пятница, 14 сентября 2012 г.

COLLECTION FEVER HITS SUIT AND SPORT COAT MAKERS OUTERWEAR, LEATHERS AND SHIRT-JACKETS FILL THE GAP OF FLAGGING SUIT SALES. - Daily News Record

LAS VEGAS -- The tailored clothing market has been bitten by the collection bug and this dramatic change of pace has given MAGIC a very different look.

It's not that the major companies have given up on suits. What they're doing is listening to the consumer who made dress-down dress-up. And the way tailored clothing companies are interpreting this new mindset is via soft sport coats, leather blazers and the kind of three-quarter coats that just didn't exist in this business a year ago.

As the old saying goes, you need a scorecard to know the players because everybody is in everybody's backyard. But retailers like what they see and they're buying.

One of the conversations heard at the show between retailers and exhibitors is where collection should be presented. Certainly, retailers have been very aggressive about digging into the sportswear and outerwear businesses, but the Chinese walls in stores continue to exist and slow progress.

Says Van Weinberg, president, James Davis, Memphis, 'Look, it's the attitude of a lot of these new garments that puts them into the sportswear department. It's true that the merchandise does cross over, but an item like a three-quarter outerwear coat from a tailored clothing company does belong in clothing. Still, I feel leather blazers and shirt-coats really come off better in the outerwear department.'

Like many merchants, he's funding his expanded collection buy from suits, which remains relatively flat. And this was the buzz around the show. Some exhibitors insisted that the suit business was alive and well, but they sold a ton of sport coats and slacks. Even so, the suits with a potent handle did well at the show.

Peerless Int'l, for example, launched a new Fubu signature stripe on a worsted gab. The Fubu lettering almost looks like a beaded chalkstripe and, according to Ron Wurtzburger, president, reaction has been exceptional.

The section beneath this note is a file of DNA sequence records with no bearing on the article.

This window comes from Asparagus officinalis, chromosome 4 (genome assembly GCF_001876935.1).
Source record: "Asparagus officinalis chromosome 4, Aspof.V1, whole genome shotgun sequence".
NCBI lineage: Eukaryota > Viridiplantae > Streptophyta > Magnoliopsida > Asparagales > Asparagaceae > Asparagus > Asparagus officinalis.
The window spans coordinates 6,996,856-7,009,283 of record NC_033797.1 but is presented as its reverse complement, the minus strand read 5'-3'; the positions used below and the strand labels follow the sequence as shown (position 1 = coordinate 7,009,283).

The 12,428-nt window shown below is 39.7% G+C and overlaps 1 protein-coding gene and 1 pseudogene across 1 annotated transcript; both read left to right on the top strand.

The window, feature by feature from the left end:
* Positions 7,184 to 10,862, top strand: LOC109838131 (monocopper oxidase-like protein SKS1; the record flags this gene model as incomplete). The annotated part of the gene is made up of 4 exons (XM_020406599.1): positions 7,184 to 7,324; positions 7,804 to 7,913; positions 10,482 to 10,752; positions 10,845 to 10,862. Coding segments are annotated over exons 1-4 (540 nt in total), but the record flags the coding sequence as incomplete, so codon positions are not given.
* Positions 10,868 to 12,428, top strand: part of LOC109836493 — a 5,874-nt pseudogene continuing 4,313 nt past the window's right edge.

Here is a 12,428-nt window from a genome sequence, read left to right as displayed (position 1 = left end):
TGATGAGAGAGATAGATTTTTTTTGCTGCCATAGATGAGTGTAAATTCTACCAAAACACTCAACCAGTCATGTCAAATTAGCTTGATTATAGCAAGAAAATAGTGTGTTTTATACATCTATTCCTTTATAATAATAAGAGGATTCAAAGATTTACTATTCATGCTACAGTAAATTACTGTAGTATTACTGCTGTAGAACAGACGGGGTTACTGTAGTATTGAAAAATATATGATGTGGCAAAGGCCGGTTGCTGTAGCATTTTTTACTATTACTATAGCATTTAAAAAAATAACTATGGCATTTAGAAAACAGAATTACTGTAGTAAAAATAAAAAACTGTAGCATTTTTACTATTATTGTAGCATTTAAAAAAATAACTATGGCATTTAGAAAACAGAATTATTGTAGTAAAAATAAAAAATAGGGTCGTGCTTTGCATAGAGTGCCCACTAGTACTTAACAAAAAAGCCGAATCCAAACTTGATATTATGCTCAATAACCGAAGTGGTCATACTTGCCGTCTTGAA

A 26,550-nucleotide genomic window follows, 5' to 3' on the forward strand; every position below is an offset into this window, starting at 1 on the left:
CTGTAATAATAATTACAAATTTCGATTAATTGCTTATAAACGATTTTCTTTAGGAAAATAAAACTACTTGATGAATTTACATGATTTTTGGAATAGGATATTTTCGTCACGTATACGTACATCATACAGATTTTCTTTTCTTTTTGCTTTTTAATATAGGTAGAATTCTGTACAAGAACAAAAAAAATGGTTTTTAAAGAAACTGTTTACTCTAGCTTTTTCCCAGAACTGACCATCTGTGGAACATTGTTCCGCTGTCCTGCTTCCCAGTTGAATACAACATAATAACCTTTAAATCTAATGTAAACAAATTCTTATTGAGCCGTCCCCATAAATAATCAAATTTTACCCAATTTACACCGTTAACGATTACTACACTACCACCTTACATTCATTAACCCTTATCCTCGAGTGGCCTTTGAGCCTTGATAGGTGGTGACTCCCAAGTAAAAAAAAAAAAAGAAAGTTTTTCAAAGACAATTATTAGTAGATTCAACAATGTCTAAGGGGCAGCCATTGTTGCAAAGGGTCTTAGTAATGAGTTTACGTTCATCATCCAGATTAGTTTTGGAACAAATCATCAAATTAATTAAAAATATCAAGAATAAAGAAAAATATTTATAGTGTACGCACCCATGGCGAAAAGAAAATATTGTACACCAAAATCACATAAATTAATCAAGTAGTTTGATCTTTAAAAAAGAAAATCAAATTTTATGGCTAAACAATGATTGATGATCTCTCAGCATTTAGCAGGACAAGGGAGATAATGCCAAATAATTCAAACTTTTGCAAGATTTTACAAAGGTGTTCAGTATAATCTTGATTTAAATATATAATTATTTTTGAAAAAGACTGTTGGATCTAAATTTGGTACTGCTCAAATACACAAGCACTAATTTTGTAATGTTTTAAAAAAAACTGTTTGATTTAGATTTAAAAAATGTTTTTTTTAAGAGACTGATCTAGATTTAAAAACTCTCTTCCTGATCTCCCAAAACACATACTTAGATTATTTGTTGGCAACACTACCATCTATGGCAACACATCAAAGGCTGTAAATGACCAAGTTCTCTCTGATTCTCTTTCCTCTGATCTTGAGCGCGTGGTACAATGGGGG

'We're doing this model in a four-button peak-lapel and the coat is longer. We know this customer likes to dress up and he thinks suits for partying or just hanging out. We have seven different models in Fubu and we know we're on the money.'

The company also designed the at-work, at-home suits in its Perry Ellis America line. The three-button suit comes with a matching single-pleat trouser and a contrast plain-front model for weekends.

Wurtzburger continues, 'Speaking of suits, I also have a feeling that double-breasteds are coming back and they have a really different feeling done in a soft make.'

Turning to action at the show, he says there's a lot of at-once buying. 'And it looks like stores are actually scrambling for sport coats. We're doing extremely well with small neats.'

Commenting on the major change in open-to-buys, Joshua Weiss, executive vice-president, Bayer Marketing Group, reports stores are taking suit dollars and putting them into slacks, sport shirts and outerwear.

'We've just launched leathers and suedes in our Fioravanti line and while the smooth lambskins have done very well, suedes are doing even better,' he adds. 'They look richer and more elegant than the black leather blazers that are all over the show.

'I think what you see here at the show proves that everybody is expanding into new classifications. But stores aren't going out of the clothing business. We've had an absolute explosion in soft sport coats in wools and double-knits. We think this is going to be a bang-up show -- there are tons of new ideas here and there are tons of goods to sell. Stores are in a buying mood.'